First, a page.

Included in that group of mediocrity are the Green Bay Packers. Buried nearly a month ago at 4-8, the Packers have managed to scrape out three straight victories to stay alive, and if Saturday's and Sunday's relevant games shake down just right, they will be playing for the final playoff spot in prime-time Sunday night at Soldier Field against the Bears. Not many saw that scenario playing out at the beginning of the season.
"There's a reason why you play 16 games," said Packers head coach Mike McCarthy on Tuesday. "It's a very easy mental trap to fall into every week with the shoulda, coulda, woulda's because you really need to focus your energy on the present and then prepare for the future and learn from the past. That's been my message from day one here. You cannot really get caught up in it. That's why we play one more game Sunday night and I am perfectly comfortable with the fact that we're going to play that football game, win that football game, and then everything else will take care of itself. We're in this position for a reason and we need to focus on getting to 8-8 because that's the only thing we can control. I think you need to have that mindset every week because if you don't, you're wasting a lot of energy on other things you have no control."
That the Packers still have a shot at the playoffs considering how their season has gone is almost incomprehensible. They have not beaten a winning team all season (which hurts them in the strength of victory playoff tie-breaker), have been shut-out twice, and have lost two other games by 22 and 28 points.
On the flip side, the Packers are finishing the season strong, making them probably the best team left of those still remaining with a shot at the No. 6 spot. There is something to be said about compiling wins late in the year and building to something bigger – just ask the Pittsburgh Steelers, who a year ago fought just to get to the playoffs and then won the Super Bowl when they got there. The Packers will not be contending for any Super Bowl this year, but the building momentum could work in their favor this weekend.
The four other teams in playoff contention with the Packers have bigger issues to battle than just the red-zone scoring or dropped passes. Here is s a quick look and some predictions:
The Giants: Once looking like a playoff lock at 6-2, they are in the biggest tailspin having lost six of their last seven games. Injuries, battles with the media, and a decline in performance from quarterback Eli Manning have sapped the life out of the Giants season. They will also have a new offensive coordinator in place for Saturday night's game with the Redskins. The damage, it appears, has already been done. Redskins 20, Giants 13.
The Panthers: Clearly the most disappointing team in the league considering they have a top-three receiver in Steve Smith and a defense that could carry a team to a Super Bowl. The mysteriously poor play of Jake Delhomme, and the even worse play of backup Chris Weinke, has handcuffed their offense. As a result they have lost four of the last five games. Though the Saints have wrapped up the No. 2 seed in the NFC, they still will be tough to beat at New Orleans on Sunday. Saints 21, Panthers 10.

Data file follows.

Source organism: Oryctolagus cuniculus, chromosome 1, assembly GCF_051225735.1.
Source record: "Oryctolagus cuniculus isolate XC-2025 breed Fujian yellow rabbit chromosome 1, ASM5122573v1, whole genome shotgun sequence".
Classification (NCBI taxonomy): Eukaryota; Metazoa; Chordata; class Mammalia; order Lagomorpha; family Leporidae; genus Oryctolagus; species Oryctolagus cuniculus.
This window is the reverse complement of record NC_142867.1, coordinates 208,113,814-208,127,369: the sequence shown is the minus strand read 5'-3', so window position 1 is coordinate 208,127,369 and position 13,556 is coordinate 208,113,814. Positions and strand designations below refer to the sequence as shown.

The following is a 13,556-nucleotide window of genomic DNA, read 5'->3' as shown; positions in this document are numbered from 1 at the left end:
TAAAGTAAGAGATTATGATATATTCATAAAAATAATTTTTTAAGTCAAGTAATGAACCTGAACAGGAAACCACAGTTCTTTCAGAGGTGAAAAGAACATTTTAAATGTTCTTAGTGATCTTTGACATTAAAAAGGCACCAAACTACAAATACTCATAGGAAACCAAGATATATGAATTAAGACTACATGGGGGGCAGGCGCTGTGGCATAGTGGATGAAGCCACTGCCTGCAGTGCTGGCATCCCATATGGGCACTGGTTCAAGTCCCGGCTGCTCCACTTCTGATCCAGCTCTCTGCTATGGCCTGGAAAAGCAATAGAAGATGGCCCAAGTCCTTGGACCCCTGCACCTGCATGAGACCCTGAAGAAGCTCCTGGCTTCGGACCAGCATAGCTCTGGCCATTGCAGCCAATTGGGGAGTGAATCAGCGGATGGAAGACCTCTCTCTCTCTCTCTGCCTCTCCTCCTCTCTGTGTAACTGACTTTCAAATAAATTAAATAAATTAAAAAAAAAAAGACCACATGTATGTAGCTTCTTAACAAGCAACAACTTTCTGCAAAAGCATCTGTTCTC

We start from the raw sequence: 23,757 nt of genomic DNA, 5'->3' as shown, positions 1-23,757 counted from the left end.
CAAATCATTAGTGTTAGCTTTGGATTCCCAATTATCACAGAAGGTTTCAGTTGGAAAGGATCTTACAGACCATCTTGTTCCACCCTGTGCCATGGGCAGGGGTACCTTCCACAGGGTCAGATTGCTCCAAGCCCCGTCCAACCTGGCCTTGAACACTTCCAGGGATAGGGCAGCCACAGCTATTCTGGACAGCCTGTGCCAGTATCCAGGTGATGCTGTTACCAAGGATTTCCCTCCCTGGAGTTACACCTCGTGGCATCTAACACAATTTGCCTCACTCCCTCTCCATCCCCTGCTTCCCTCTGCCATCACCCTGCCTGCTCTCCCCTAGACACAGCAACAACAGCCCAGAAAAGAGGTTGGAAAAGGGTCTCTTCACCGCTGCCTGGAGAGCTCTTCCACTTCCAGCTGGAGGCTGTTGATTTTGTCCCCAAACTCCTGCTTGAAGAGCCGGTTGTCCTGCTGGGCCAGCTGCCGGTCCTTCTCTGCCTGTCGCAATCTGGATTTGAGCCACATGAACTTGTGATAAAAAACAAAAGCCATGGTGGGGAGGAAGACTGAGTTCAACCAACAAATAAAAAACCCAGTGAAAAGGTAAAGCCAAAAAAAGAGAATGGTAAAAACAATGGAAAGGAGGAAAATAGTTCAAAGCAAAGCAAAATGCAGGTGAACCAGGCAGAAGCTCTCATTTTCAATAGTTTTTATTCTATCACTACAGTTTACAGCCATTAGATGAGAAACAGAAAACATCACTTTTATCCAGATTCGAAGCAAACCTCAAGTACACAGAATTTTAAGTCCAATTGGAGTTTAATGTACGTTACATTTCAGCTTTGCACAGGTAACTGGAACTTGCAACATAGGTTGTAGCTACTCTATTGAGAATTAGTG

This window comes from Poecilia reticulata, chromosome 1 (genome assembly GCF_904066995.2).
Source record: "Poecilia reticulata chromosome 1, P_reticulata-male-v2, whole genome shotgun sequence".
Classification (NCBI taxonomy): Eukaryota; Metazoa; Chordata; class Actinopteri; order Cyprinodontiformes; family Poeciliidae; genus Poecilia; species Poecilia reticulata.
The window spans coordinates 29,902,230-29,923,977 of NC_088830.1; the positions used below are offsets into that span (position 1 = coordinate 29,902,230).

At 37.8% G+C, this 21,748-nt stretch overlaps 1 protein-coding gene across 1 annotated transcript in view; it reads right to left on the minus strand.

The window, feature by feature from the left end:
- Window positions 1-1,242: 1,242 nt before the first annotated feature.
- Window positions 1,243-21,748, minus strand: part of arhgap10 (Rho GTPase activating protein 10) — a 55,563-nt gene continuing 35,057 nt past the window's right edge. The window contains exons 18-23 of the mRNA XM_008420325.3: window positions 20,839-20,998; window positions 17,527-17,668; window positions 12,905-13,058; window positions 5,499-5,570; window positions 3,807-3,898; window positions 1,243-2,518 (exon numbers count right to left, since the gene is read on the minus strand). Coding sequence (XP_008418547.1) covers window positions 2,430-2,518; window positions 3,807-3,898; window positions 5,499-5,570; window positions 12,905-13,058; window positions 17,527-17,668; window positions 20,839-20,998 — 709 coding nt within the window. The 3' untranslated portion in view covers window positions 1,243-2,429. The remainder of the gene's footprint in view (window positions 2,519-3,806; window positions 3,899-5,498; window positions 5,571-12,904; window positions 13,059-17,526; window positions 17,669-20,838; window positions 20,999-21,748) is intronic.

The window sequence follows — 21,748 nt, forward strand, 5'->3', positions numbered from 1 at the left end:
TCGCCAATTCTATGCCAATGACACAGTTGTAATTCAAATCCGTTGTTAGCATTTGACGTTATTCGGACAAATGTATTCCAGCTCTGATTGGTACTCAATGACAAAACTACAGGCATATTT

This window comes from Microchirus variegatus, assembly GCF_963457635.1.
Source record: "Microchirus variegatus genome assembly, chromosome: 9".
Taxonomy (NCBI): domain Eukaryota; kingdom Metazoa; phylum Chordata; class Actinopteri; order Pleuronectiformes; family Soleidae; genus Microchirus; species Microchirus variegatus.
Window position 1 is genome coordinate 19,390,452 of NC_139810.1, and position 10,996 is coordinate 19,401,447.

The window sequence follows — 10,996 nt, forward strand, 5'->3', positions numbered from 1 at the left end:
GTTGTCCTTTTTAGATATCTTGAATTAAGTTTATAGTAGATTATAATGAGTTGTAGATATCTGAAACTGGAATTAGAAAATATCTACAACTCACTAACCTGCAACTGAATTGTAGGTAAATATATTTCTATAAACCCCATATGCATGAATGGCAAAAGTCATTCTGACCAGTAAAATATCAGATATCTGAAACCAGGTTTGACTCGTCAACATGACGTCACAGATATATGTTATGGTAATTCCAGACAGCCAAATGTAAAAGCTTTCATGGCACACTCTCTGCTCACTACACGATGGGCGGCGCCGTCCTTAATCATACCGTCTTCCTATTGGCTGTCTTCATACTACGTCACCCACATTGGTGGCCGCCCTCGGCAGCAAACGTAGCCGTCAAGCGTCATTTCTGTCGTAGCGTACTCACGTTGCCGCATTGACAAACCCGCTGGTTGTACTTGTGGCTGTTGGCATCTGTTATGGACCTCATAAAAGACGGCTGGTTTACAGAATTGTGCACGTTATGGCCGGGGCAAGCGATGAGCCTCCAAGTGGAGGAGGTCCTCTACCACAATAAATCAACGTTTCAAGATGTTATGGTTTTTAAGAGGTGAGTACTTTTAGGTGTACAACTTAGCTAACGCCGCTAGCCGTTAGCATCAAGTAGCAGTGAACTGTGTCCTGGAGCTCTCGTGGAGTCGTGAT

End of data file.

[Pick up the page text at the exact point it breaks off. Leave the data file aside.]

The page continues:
The Falcons: A roller coaster of a season, which is often the case with a quarterback like Michael Vick, has them as the most unpredictable of the playoff contenders. Vick has been cut loose to run more this season, but has also been clearly frustrated which does not bode well heading into a big game. Plus, comments made by head coach Jim Mora about viewing the University of Washington as a dream coaching job have some wondering about whether or not he will be back in Atlanta next year. The Falcons will lose their third straight at Philadelphia where the Eagles will be looking to win the NFC East. Eagles 27, Falcons 14.
The Rams: A huge overtime win against the Redskins last week kept the Rams alive, but after a 4-1 start, they have been among the NFL's worst teams. Even with one of the league's best turnover margins (+12), a Pro Bowl passer, two 1,000-yard receivers, and a 1,000-yard rusher, they have not been able to convert talent into victories. Could it be coaching? It has to be something. The Rams will travel to Minnesota, a tough place to play, but have they the most favorable matchup of the teams vying for the playoffs. Rams 18, Vikings 15.
A telling sub-plot to the Packers game against the Bears will be how much head coach Lovie Smith plans to play his starters. The Bears had home-field advantage wrapped up a week ago, but played most of their starters into the fourth quarter against Detroit. It would be hard to imagine them doing the same this week considering what is ahead. That gives the Packers a much better chance to perform better than they did in a 26-0 Week One loss at Lambeau Field.
With the high of three straight wins (albeit against poor opponents) and the potential for this Sunday being Brett Favre's last game, the Packers should play competitively regardless of what will be on the line at kickoff (7:15 p.m. CST). As for a prediction of whether they will pull off the upset, check out PackerReport.com later this week.
Matt Tevsh is a regular contributor to PackerReport.com and Packer Report. E-mail him at email@example.com.